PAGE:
The Bigger Picture
Recently the IOM Roundtable on Health Literacy convened a workshop titled Implications of Health Literacy for Public Health, which included a presentation on a San Francisco program in which youth speak to youth about diabetes. The Bigger Picture Campaign is an anti-diabetes multimedia project; a collaboration between the UCSF Center for Vulnerable Populations and Youth Speaks, the leading nonprofit presenter of spoken-word performance, education, and youth development programs in the country.
The campaign is designed to raise awareness about the social and environmental factors that have led to the explosive rise of type-2 diabetes in California. Its health literacy innovations include peer-to-peer communication, high-quality video public service announcements, eloquence and poetry, and frank messages about the social determinants of health. Check it out here, and if you have time to watch only one of the public service announcements, make it “Health Justice Manifesto,” a compelling wakeup call. The lack of healthy food choices and opportunities for physical activity in poor communities are key messages.
In addition to producing 11 public service announcements that are available on the Web, there have been 15 school assemblies, and the development of an educators’ toolkit, a free resource for educators and students to learn more about type 2 diabetes.
The plan is to take the program statewide in California, starting with such high priority areas (with large underserved communities) as Stockton, Richmond, and the Inland Empire, and eventually introduce it across the country. The presentations are potent, but to reach a wide audience, school administrators, nurses, wellness coordinators, and teachers must ensure that students have the opportunity to see and hear the campaign messages.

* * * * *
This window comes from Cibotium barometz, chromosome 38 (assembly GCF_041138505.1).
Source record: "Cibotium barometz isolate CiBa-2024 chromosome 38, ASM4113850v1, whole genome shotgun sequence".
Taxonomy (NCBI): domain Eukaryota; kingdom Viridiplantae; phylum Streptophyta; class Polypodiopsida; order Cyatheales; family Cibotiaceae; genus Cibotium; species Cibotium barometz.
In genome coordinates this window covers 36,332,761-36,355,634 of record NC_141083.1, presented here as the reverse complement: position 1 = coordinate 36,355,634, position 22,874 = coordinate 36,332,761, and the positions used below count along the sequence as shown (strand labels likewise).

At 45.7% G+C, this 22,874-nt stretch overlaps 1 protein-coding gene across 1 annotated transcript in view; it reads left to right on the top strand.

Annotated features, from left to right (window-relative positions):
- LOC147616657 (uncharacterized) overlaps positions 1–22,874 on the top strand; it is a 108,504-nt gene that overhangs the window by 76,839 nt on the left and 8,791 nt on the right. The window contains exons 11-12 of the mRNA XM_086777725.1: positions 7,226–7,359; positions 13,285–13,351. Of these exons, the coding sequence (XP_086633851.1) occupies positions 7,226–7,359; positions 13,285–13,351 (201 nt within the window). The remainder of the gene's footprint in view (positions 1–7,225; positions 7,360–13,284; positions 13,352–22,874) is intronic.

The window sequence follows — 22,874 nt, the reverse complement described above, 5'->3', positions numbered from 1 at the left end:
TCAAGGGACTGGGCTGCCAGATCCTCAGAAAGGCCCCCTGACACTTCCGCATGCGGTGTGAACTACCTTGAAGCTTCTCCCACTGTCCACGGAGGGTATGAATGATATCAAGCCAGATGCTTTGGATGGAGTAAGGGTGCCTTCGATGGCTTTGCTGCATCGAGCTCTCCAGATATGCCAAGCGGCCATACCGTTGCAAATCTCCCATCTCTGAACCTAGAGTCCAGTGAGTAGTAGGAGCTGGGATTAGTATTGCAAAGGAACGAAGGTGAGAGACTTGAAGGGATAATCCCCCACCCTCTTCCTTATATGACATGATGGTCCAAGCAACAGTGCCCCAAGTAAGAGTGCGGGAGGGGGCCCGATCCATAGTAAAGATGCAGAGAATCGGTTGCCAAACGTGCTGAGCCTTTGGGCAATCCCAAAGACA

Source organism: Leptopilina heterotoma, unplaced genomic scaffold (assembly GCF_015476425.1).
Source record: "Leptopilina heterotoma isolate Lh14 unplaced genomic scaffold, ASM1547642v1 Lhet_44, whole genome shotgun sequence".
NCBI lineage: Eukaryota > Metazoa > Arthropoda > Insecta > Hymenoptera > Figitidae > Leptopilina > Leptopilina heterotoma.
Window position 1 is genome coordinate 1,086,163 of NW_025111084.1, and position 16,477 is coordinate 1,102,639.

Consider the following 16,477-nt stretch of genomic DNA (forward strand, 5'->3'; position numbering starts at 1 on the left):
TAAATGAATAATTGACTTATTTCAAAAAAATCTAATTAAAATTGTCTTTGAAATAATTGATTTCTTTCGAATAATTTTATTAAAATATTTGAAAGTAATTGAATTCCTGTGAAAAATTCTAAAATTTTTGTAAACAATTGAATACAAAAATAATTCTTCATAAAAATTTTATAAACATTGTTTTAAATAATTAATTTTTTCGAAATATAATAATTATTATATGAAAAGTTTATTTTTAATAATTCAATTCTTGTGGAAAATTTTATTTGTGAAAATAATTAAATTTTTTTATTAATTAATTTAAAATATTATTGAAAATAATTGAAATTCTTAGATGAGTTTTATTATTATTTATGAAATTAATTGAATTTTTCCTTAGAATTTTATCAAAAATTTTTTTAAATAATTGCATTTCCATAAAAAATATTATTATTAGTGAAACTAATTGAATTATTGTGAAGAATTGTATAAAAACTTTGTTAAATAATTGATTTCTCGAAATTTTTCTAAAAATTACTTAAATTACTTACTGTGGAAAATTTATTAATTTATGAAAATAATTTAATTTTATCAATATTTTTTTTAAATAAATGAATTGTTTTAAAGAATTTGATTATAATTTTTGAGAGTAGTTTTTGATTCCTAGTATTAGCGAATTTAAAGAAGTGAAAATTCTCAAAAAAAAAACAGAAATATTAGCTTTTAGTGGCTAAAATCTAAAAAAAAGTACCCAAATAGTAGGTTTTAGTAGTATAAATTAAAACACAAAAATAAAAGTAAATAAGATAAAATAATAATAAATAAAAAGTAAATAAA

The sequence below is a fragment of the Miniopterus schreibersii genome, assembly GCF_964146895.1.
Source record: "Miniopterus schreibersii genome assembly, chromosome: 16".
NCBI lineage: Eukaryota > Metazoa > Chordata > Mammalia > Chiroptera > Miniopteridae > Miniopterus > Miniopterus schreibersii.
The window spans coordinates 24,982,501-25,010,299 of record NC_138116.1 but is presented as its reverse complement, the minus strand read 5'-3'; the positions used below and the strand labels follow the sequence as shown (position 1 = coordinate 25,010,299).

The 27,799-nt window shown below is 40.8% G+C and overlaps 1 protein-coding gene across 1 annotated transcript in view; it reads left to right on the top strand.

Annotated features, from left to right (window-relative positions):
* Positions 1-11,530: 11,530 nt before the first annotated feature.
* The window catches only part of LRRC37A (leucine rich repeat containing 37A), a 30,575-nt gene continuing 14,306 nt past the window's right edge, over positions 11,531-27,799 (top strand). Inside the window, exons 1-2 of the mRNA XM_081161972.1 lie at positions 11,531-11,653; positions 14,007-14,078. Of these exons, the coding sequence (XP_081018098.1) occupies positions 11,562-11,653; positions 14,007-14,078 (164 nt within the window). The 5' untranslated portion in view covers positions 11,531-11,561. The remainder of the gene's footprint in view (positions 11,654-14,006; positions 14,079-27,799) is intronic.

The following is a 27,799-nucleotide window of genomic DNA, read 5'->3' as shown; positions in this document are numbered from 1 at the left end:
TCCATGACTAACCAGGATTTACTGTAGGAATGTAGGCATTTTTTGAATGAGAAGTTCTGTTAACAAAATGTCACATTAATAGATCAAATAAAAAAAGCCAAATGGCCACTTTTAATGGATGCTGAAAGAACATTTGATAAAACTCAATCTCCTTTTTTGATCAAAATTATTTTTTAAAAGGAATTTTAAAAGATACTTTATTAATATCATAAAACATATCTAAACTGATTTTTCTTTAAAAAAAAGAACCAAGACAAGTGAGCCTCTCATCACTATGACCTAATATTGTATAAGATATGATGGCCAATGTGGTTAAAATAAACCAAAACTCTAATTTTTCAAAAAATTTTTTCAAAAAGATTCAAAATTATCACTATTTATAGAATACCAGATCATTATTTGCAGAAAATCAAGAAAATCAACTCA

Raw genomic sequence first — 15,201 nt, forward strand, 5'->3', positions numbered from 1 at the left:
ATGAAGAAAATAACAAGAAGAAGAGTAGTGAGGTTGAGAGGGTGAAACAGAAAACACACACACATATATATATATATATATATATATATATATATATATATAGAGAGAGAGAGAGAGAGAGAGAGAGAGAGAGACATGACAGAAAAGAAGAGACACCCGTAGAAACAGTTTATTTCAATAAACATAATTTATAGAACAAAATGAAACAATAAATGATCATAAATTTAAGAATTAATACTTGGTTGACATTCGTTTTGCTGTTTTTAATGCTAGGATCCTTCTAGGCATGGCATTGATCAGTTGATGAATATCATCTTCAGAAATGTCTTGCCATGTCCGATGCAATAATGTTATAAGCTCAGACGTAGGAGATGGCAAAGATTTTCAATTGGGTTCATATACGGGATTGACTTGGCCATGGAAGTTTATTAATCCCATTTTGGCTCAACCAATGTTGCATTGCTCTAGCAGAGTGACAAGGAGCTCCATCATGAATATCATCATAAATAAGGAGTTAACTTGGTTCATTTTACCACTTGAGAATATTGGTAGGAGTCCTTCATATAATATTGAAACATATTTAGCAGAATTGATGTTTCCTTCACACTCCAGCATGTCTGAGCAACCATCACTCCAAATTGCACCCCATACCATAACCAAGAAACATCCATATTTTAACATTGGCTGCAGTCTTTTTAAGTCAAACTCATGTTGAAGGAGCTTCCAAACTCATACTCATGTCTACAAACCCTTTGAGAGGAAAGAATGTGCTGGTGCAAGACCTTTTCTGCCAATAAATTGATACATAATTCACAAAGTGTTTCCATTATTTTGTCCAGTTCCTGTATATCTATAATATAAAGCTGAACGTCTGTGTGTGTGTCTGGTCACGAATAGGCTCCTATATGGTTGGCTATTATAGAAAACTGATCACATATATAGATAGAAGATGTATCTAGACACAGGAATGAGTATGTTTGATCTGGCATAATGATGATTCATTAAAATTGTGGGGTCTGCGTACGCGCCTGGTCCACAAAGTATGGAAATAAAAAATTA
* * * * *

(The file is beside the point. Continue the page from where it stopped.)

Last week the IOM conducted another workshop, this one for the Roundtable on Population Health Improvement and the Roundtable on the Promotion of Health Equity and the Elimination of Health Disparities. The daylong meeting examined the history and sociology of social change movements, with an aim to identify key elements of a theoretical and practical framework for movement building. This fundamentally political agenda is consistent with the San Francisco awareness program that also wants to change people’s thinking and priorities. And both workshops fit within the contextual bigger picture of social determinants of health.
Whether past social movements have relevant lessons to current population health crises or if information, no matter how it is packaged and delivered, is sufficient to mobilize effective action against broad social determinants of illness are issues for debate. Richard Carmona, the 17th Surgeon General of the U.S., describes the ‘trauma of politics’ in this country and issues a stern warning. “As Surgeon General I also realized that most of the disease and economic burden we incurred as a nation were preventable, but that the trauma of politics was a confounding variable that prevented us from addressing many of the issues in a timely, nonpartisan, evidence-based, scientifically driven manner.”
Can we acknowledge this part of the bigger picture, and if so do anything about it? Eventually. Maybe.
— Michael Lytton, AJPM Blog Editor
Further Reading in AJPM:
Carmona R. The Trauma of Politics: A Surgeon General’s Perspective. Am J Prev Med 2013;45(6):742–4.
Moulton AD, Albright AL, Gregg EW, Goodman RA. Law, Public Health, and the Diabetes Epidemic. Am J Prev Med 2013;45(4):486–93.
Ramirez AG, Ayala GX. Addressing Latino Childhood Obesity Through Research and Policy: Findings from the Salud America! Experience. Am J Prev Med 2013;44(3 Suppl):S173–296.
Kraak VI, Story , Wartella EA. Government and School Progress to Promote a Healthful Diet to American Children and Adolescents: A Comprehensive Review of the Available Evidence. AM J Prev Med 2012;42(3):250–262.
Kraak VI, Story M, Wartella EA, Ginter J. Industry Progress to Market a Healthful Diet to American Children and Adolescents. Am J Prev Med 2011;41(3):322–33.